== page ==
TV On The Radio are a getting bigger and better with everything they do and their set at Boston’s Wilbur Theatre was a perfect example. 2006’s Return to Cookie Mountain
put them on the map in a very big way, earning them bragging rights of Album of the Year at Spin
. Their recent follow up, Dear Science
, has yet to garner the blogospheric buzz of Cookie Mountain
, but it supersedes the previous studio effort in both artistic development, and consistence in overall quality.
Their growth as a studio unit has run parallel to their ever-expanding strength as live performers. On the heels of Cookie Mountains’
Fall ’06 release, they played a sold-out show at Boston’s Paradise Rock Club, a venue that packs in roughly 650 people. Two years later, and a few stops through town on the way, TV On The Radio sold out The Wilbur Theatre, a venue with a capacity of 1,200. But for music fans that could care less about venue capacity, the group demonstrated a significant degree of growth in the synthetic component of their live show. With the production signature of guitarist/studio mastermind David Andrew Sitek, recreating their multi-layered studio works in the live setting has been a never-ending journey of engineering and experimentation, and on this occasion, they seemed to have finally reached their destination.
When they opened up their show with “Halfway Home,” the opening track off of Dear Science
, it became clear that Gerard Smith (bass) was no longer playing the same role he had on past tours. This time around, Smith was surrounded by various synthesizers and keyboards with enough room between consoles for him to pick up the bass when the situation arose. Kyp Malone (rhythm guitar/backup vocals) took over a hefty degree of Smith’s bass detail while Sitek took his lead guitar responsibilities to a whole other level. When he wasn’t multi tasking between his six-string and a loop/sample consol, he was speed strumming away on his guitar like a beast of a man, looking to channel his inner fury through the instrument.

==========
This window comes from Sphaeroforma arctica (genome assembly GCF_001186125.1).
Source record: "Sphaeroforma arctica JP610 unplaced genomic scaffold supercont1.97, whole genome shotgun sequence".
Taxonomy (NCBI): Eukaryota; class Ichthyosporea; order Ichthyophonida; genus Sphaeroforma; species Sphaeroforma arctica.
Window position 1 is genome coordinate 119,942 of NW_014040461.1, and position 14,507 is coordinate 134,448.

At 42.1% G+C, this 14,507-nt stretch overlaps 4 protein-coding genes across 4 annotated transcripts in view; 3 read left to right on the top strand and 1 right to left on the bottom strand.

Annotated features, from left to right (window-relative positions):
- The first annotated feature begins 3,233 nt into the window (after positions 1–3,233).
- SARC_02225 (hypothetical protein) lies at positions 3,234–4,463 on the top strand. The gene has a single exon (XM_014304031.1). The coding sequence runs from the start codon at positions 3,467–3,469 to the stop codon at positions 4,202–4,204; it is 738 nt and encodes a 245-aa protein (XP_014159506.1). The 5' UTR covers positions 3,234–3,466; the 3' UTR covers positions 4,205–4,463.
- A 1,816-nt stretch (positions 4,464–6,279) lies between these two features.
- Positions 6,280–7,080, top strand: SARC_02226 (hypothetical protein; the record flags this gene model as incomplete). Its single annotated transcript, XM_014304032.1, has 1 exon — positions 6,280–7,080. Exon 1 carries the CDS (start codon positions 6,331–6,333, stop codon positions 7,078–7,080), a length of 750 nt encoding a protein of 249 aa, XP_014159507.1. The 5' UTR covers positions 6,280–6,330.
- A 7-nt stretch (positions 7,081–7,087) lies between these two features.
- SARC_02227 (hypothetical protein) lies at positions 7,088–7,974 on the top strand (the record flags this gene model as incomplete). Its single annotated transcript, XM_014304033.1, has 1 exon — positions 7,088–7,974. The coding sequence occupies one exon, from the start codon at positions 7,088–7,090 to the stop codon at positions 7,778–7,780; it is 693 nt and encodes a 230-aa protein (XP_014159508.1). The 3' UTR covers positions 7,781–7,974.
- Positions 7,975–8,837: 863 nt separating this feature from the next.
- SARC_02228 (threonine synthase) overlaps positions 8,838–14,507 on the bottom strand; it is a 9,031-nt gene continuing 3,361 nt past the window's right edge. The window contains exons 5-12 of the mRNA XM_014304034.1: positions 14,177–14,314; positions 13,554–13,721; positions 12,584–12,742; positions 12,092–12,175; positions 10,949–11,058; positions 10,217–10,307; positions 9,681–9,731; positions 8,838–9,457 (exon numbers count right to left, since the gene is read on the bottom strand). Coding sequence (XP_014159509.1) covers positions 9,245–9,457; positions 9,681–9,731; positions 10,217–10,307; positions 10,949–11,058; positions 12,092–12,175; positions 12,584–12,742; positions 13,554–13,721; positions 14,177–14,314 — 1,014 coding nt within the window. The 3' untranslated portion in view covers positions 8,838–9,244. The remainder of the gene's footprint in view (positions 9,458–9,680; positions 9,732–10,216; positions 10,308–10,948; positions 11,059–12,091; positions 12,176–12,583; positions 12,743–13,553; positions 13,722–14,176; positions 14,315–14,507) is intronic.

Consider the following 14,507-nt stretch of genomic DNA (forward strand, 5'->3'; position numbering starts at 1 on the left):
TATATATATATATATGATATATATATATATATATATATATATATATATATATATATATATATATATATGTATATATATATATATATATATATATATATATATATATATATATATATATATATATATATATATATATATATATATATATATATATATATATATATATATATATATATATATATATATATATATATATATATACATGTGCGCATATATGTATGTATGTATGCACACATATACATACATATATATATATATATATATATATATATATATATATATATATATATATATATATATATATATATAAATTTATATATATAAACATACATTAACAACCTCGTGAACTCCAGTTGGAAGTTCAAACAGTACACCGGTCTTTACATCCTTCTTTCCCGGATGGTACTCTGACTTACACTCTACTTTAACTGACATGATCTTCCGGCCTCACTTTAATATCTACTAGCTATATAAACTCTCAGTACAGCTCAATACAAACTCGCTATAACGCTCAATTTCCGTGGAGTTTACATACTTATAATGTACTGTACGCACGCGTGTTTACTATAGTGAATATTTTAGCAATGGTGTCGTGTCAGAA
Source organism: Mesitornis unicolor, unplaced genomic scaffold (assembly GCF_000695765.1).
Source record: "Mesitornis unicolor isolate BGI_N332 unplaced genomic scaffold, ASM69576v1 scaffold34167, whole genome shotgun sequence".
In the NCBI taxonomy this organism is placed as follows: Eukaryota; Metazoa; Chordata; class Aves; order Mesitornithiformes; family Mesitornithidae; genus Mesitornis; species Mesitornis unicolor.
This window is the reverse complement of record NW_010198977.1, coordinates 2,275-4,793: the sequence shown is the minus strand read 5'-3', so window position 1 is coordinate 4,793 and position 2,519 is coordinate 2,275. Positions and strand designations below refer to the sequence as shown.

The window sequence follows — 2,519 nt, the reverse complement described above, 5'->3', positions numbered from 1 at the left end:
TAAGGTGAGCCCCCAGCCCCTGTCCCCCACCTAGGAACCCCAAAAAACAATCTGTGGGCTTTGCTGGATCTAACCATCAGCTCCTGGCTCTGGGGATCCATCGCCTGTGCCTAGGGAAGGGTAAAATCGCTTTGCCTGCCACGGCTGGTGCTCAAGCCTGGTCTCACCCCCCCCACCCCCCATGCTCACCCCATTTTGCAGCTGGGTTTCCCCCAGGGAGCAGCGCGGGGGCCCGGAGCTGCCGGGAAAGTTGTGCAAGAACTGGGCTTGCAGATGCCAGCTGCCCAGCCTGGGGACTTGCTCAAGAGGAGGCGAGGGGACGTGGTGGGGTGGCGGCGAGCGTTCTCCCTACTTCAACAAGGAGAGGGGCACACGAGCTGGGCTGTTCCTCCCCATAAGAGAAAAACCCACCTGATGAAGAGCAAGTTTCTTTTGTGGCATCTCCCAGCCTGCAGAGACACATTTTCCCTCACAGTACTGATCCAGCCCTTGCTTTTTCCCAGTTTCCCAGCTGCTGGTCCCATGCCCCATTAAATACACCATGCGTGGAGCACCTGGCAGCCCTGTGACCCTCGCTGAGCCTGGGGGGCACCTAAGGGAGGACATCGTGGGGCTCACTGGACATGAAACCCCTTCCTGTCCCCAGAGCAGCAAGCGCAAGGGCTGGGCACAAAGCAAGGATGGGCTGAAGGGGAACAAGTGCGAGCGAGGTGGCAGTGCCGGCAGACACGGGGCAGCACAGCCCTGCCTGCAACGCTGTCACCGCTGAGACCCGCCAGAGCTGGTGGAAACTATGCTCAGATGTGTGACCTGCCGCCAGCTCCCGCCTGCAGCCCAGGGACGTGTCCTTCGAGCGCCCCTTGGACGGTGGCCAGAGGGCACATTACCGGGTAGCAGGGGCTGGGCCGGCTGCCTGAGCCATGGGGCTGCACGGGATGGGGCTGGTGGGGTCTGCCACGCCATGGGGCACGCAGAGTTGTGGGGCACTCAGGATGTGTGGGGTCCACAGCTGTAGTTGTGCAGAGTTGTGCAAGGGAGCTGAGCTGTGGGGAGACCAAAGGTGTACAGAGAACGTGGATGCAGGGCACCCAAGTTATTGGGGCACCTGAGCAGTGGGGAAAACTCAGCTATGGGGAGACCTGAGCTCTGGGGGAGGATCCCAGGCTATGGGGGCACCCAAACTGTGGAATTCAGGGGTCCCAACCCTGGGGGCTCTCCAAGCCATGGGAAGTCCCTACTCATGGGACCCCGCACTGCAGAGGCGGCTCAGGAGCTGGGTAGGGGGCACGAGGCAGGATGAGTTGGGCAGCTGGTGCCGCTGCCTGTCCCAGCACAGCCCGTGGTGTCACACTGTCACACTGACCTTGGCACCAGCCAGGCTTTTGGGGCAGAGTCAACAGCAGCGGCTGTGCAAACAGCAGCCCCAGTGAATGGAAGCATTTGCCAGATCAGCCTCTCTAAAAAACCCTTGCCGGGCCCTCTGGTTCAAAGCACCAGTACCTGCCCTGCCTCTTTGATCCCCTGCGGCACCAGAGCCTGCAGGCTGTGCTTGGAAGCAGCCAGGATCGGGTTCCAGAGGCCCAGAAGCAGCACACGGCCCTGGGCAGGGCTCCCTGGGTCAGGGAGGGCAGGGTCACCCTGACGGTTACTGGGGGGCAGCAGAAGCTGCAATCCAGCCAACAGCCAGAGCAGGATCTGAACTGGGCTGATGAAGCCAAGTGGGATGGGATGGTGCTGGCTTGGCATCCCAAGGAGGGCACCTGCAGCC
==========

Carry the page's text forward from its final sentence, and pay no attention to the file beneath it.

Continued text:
However, the most visually intriguing stage persona of the night was exhibited by the Hip Hop/DooWap styling’s of Tunde Adebimpe (lead vocals/effects). As he toggled between two microphones, one for romping around the stage with, the other ran through a hyper-specified apparatus of loop/sample stations, and effects up the wazoo. While working the vocal synth station, he tweaked and manipulated each and every circuit for optimal effect. And when he took the other mic to hand, he worked the stage, engaging and interacting with the crowd with a congenital ease found in any of great front man of the world.
Newer material such as the Cookie Mountain
hit, “Wolf Like Me,” and the Dear Science’s first single, “Dancing Choose” were performed with note-for-note precision. Older tunes like “Satellite,” and “Young Liars” seemed to provide the group with more room for interpretation. It seems as though they’ve been playing these songs much longer than anything off of Science, and they’re merely looking to keep the tunes interesting and fresh. And if that’s they’re aim, they nailed it.
Throughout their hour and a half long set that came to a close with an encore of “Starring At The Sun,” TV On The Radio consistently kept every attendee on their feet and drawn into their performance on every level. This is a band that has upped the ante with every tour and album they’ve completed, and performances at The Wilbur Theatre demonstrate that these guys are making their way into the big leagues of both the concert industry, one step at a time